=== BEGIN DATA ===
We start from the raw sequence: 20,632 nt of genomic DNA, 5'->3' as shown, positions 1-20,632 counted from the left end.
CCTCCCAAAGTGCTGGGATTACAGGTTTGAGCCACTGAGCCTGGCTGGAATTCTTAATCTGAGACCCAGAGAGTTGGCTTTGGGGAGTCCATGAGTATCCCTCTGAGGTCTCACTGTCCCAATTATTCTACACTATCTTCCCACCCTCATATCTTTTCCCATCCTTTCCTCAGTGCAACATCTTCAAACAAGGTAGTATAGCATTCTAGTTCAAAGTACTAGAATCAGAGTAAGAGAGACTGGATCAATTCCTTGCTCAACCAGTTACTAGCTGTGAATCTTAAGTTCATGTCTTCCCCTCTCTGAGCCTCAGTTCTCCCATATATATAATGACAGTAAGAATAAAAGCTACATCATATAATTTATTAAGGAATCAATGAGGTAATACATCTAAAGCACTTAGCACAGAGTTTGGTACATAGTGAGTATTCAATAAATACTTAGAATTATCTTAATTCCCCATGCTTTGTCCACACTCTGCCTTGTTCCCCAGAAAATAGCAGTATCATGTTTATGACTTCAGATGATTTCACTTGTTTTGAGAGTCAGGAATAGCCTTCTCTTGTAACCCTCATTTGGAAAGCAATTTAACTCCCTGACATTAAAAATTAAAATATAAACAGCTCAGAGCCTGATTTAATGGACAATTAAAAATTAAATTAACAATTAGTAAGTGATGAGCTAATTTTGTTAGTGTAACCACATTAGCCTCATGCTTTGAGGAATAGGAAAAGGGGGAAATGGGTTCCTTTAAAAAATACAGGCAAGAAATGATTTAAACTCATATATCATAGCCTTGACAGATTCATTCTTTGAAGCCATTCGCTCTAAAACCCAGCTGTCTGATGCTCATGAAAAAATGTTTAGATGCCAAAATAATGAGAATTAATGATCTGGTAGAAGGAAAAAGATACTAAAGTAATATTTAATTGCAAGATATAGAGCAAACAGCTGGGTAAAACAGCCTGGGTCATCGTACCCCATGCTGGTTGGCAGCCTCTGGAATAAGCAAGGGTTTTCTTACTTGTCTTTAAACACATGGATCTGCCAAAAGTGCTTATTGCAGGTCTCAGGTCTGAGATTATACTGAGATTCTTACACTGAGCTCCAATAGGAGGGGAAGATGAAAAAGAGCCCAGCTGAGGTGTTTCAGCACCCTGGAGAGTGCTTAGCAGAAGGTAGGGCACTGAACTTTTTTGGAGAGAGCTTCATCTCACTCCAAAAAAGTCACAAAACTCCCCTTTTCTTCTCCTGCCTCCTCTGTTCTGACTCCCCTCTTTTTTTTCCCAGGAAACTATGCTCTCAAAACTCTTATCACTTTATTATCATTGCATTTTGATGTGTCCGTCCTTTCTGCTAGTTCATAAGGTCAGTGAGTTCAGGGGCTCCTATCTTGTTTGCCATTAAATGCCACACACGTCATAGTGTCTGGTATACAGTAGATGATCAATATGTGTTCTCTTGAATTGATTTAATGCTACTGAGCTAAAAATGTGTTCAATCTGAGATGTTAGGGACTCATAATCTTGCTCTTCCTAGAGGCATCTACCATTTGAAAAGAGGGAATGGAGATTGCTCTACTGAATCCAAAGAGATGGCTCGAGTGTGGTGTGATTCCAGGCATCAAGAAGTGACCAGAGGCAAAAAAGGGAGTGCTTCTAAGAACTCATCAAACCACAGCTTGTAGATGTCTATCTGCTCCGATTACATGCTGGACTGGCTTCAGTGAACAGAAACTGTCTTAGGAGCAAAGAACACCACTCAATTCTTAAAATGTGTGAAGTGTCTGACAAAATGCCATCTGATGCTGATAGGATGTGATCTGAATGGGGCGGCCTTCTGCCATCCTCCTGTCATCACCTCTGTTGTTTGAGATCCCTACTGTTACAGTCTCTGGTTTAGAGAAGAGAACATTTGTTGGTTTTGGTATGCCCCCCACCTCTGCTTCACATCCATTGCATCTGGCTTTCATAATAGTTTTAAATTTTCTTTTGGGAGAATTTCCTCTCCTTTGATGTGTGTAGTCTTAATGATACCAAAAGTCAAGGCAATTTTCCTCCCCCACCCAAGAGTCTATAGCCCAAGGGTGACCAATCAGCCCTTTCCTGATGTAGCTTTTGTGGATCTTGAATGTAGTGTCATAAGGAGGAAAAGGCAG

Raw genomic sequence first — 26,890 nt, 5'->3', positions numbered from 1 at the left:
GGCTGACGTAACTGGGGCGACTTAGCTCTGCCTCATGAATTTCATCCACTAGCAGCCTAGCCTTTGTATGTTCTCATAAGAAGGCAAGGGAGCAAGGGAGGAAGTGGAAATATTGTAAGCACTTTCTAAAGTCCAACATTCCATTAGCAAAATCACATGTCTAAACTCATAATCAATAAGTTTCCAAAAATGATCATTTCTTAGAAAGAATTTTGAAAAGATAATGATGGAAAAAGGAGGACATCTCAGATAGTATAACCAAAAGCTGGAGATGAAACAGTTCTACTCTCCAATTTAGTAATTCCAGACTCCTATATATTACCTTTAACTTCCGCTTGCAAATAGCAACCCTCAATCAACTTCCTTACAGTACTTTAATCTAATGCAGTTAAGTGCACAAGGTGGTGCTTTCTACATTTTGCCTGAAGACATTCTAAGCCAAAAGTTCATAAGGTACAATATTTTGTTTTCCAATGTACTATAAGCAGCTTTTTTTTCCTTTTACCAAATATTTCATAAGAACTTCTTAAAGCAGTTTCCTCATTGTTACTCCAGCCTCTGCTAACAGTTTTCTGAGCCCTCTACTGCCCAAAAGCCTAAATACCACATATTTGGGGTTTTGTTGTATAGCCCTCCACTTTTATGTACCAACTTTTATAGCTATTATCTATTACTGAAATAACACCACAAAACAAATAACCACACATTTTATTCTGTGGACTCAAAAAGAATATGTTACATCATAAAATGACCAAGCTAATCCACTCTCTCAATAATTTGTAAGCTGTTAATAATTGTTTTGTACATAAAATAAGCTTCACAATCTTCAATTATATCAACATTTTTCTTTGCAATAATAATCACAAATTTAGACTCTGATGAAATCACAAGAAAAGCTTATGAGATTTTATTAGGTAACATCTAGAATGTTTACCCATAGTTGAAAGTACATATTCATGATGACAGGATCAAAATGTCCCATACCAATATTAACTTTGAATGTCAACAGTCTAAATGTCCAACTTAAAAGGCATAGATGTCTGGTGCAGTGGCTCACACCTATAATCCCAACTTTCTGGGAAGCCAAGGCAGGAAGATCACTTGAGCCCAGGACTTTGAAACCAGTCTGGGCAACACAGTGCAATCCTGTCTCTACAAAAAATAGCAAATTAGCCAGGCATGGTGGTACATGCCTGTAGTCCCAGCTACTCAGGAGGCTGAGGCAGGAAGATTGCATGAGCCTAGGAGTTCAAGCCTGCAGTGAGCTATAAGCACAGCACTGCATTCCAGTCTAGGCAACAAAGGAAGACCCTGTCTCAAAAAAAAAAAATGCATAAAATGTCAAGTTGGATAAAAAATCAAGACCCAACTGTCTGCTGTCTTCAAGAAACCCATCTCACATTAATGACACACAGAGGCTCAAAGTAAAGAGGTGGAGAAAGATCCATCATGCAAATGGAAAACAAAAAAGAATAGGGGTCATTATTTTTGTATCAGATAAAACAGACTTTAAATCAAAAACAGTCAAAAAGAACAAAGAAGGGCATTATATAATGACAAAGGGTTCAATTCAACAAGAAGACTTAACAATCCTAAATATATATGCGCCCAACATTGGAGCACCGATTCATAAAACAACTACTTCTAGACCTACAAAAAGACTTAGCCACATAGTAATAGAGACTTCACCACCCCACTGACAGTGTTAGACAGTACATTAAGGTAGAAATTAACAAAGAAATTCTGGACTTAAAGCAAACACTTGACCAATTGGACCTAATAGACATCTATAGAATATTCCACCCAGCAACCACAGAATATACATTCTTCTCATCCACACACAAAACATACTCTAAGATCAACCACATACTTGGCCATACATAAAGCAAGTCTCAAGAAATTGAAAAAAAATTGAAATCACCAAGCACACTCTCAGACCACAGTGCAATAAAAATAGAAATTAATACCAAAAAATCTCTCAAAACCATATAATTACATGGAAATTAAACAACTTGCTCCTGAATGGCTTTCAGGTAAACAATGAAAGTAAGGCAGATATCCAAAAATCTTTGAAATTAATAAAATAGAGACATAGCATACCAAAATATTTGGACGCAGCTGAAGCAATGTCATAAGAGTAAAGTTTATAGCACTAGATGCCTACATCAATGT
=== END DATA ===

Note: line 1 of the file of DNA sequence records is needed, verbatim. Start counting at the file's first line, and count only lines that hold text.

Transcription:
We start from the raw sequence: 20,632 nt of genomic DNA, 5'->3' as shown, positions 1-20,632 counted from the left end.